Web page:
After the teaching input – which will be too long or too short but never just right, trust me – you get to talk to the children. You wonder how we always know which children to go and speak to? How we always manage to pick the children you least want to represent the impact of your teaching? It’s not some innate knowledge that observers pick up like a vegan smelling hummus at a festival. It’s not because we’ve studied your data. We’ve bribed them. Each round of observations we gather up the little darlings and ask them to learn absolutely nothing for three weeks in return for a week’s authorized holiday immediately after Christmas. So, it is no surprise that when we ask them the essential question: what are you learning? Their answer invariably sounds like something the love child of Stig-of-the-Dump and Piers Morgan would say after six pints of special brew and a fight.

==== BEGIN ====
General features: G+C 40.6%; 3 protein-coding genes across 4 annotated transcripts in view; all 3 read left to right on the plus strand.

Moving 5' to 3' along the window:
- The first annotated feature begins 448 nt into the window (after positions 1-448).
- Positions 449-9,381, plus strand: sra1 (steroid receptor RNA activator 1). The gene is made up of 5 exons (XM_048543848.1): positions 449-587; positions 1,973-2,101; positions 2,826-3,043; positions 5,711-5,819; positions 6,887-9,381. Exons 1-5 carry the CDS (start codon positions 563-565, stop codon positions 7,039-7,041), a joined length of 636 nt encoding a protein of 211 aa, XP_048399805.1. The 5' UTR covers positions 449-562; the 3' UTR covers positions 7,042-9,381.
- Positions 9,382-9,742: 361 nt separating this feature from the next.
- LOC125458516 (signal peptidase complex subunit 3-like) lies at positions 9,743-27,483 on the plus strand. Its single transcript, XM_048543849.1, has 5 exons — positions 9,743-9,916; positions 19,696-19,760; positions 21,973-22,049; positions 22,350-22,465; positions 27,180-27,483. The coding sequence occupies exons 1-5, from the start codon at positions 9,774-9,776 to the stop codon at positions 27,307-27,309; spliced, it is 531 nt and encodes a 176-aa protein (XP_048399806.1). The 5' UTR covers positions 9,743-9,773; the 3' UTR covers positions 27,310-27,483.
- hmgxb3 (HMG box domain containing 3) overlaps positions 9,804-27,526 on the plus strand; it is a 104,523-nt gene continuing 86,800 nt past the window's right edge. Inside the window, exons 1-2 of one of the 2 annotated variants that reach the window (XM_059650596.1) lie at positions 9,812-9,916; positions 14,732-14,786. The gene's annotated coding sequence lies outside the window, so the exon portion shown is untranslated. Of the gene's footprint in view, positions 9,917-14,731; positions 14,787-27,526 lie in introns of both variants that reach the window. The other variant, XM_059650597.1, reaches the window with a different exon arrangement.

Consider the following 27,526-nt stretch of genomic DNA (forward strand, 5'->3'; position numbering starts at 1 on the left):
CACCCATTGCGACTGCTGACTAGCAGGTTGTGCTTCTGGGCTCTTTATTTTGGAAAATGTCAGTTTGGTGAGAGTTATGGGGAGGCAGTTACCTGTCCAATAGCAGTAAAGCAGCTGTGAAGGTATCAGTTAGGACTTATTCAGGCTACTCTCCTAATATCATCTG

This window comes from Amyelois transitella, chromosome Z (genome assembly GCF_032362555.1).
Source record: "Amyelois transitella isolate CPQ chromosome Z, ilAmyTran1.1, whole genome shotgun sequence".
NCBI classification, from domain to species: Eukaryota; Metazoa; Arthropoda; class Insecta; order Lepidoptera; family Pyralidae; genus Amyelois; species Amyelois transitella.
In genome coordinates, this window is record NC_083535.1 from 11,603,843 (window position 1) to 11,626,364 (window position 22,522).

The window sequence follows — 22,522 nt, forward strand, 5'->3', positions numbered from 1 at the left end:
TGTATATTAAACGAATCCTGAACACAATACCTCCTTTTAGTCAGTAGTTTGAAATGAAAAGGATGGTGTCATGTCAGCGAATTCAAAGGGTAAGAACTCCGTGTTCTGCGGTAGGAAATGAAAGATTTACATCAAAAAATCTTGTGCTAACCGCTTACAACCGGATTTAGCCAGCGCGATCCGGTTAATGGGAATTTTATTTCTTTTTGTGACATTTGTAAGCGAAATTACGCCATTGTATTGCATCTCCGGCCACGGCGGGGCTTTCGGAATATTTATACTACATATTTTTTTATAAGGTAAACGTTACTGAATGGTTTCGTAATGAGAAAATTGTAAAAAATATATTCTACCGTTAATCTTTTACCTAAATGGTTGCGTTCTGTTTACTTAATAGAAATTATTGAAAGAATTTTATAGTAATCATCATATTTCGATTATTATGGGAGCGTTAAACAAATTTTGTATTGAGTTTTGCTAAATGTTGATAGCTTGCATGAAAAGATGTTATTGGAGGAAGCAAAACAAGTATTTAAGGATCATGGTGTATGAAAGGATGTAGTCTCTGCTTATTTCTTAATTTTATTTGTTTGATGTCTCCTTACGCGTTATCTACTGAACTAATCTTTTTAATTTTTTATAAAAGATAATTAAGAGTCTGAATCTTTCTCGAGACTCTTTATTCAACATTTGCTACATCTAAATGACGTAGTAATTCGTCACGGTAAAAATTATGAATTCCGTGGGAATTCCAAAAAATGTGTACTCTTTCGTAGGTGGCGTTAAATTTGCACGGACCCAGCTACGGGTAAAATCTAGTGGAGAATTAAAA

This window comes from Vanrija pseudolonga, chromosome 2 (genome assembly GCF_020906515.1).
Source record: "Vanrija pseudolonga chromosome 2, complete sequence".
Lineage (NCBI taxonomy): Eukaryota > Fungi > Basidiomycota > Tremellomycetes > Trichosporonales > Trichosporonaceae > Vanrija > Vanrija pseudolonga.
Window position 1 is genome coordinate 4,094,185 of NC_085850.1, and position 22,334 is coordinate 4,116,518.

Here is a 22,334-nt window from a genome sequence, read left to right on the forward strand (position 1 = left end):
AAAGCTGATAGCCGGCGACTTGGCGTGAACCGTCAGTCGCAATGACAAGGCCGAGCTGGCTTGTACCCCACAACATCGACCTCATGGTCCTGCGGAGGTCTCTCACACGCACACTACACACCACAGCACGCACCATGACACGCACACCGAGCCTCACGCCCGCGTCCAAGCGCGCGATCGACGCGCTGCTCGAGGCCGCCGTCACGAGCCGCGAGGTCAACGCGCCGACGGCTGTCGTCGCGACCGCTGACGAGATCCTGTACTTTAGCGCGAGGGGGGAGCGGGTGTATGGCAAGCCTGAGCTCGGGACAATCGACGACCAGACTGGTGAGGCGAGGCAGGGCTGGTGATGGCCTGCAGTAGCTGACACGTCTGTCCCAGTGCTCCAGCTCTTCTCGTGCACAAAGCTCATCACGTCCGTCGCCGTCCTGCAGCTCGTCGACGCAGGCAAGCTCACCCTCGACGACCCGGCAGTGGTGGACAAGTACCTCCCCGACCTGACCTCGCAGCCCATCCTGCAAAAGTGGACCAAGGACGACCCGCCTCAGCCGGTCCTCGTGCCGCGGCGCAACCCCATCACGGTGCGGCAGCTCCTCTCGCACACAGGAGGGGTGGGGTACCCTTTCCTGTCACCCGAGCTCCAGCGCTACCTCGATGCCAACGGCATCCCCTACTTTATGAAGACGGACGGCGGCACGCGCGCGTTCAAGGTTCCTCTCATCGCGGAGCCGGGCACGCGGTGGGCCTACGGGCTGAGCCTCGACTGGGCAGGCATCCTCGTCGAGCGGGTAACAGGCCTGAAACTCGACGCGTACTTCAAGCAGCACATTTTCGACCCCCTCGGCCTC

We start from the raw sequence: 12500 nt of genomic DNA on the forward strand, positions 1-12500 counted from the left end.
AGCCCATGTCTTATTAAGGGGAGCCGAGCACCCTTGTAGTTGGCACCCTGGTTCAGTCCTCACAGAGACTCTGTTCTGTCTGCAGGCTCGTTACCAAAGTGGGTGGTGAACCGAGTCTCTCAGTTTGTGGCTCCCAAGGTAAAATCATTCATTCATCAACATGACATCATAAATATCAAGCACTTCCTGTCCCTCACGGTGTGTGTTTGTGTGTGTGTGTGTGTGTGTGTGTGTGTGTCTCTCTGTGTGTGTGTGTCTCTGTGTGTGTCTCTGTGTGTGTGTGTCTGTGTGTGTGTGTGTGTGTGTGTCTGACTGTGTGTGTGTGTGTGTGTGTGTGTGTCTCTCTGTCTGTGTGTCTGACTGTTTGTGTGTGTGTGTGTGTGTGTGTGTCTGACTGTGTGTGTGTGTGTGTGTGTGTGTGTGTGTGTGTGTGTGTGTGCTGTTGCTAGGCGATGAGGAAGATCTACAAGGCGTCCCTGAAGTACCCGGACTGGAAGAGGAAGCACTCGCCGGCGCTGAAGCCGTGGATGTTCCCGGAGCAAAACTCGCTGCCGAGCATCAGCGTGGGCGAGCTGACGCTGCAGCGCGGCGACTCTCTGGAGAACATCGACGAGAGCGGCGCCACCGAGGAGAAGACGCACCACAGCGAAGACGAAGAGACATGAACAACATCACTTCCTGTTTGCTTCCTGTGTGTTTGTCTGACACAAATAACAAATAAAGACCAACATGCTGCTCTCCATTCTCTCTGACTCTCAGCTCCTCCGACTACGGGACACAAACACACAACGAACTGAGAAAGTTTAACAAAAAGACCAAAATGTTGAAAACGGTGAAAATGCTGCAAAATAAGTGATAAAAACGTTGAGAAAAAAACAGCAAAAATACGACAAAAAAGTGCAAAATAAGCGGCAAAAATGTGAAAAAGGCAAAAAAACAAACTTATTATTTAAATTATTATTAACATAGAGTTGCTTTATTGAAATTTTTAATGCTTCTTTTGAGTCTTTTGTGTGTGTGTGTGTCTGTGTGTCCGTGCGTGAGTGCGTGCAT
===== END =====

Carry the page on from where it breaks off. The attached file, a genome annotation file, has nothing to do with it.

Then there’s the work that is set for them. It will be too easy, too hard or too consolidating…depending on my mood at the time. The use of resources will either be too concrete, too pictorial or too abstract or none of the above…depending on how I feel at that particular moment. The children will be making no progress or not enough progress, or, just enough progress which will not be enough progress because I need progress to be accelerated.